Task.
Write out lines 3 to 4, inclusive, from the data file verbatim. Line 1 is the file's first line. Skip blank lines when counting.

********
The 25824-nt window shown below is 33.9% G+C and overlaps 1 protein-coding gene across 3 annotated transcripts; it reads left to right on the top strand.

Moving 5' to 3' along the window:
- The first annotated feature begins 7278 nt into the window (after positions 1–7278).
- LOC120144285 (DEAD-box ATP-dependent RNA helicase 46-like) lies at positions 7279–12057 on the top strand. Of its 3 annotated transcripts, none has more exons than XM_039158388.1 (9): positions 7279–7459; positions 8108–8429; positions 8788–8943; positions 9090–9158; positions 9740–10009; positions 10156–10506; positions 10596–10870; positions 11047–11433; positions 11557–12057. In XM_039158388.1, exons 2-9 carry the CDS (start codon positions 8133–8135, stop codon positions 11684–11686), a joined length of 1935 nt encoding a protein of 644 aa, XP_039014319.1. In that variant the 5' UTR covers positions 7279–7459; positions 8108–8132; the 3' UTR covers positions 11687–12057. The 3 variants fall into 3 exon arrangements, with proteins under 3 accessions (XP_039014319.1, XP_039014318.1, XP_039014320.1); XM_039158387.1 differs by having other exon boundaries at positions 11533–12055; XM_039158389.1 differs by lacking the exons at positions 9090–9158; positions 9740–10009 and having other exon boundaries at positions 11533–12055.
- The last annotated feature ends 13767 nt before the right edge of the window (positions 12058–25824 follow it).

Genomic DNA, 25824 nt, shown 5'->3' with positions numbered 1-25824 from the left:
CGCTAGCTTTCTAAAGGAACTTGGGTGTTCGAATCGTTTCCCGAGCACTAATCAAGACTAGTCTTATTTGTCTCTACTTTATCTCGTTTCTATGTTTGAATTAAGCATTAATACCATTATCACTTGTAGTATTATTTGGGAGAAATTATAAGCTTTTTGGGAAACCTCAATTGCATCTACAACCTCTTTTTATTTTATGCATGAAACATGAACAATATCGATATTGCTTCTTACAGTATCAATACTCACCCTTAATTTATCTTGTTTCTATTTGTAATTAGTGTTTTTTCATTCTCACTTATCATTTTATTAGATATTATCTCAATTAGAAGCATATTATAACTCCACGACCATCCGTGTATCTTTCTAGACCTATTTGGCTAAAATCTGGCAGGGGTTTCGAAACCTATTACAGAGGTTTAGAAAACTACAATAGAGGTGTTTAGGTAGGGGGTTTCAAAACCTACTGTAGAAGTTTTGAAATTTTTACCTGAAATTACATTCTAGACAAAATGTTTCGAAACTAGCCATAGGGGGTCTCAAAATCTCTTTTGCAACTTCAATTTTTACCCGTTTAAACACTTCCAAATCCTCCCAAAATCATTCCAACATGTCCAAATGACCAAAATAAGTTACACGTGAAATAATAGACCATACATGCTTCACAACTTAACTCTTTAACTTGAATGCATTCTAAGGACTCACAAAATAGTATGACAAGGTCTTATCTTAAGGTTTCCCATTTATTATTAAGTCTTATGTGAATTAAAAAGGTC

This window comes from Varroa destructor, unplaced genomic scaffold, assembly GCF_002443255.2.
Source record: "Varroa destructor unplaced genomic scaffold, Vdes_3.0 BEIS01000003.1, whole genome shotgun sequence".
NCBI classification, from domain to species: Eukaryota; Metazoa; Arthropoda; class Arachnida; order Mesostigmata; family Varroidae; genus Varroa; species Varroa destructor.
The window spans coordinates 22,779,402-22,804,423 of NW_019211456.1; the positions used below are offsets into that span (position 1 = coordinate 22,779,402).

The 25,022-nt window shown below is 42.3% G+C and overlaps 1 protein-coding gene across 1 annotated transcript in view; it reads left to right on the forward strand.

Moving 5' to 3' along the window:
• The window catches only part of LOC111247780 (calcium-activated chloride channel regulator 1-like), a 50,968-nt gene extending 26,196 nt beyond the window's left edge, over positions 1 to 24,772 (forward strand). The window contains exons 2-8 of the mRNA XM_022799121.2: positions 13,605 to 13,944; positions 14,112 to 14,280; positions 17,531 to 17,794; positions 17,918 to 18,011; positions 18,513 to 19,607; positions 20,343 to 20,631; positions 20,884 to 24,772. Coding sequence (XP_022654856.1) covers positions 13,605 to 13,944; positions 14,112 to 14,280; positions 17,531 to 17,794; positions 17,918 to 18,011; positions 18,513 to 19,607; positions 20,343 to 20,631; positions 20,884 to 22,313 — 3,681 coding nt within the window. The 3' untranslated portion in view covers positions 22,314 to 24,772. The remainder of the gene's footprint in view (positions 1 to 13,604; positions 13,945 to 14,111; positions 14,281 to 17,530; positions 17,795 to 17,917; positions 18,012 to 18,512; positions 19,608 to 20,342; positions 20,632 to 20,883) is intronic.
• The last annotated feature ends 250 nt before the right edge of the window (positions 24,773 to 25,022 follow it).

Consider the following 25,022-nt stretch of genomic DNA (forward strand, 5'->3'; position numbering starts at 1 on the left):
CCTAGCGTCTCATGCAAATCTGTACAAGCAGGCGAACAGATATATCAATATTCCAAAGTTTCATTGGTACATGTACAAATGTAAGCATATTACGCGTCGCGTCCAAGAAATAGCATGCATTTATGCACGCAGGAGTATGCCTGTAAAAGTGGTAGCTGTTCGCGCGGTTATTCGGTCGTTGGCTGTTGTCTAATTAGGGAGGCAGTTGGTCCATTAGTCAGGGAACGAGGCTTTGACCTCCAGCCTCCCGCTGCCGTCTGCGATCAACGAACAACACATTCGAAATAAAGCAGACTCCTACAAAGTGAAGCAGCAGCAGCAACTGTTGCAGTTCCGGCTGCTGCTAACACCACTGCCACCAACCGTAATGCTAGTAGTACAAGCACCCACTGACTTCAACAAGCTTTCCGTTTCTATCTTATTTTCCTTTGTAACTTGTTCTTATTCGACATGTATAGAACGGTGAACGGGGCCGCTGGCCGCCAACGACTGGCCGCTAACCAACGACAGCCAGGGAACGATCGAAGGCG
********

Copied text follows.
- The first annotated feature begins 7278 nt into the window (after positions 1–7278).
- LOC120144285 (DEAD-box ATP-dependent RNA helicase 46-like) lies at positions 7279–12057 on the top strand. Of its 3 annotated transcripts, none has more exons than XM_039158388.1 (9): positions 7279–7459; positions 8108–8429; positions 8788–8943; positions 9090–9158; positions 9740–10009; positions 10156–10506; positions 10596–10870; positions 11047–11433; positions 11557–12057. In XM_039158388.1, exons 2-9 carry the CDS (start codon positions 8133–8135, stop codon positions 11684–11686), a joined length of 1935 nt encoding a protein of 644 aa, XP_039014319.1. In that variant the 5' UTR covers positions 7279–7459; positions 8108–8132; the 3' UTR covers positions 11687–12057. The 3 variants fall into 3 exon arrangements, with proteins under 3 accessions (XP_039014319.1, XP_039014318.1, XP_039014320.1); XM_039158387.1 differs by having other exon boundaries at positions 11533–12055; XM_039158389.1 differs by lacking the exons at positions 9090–9158; positions 9740–10009 and having other exon boundaries at positions 11533–12055.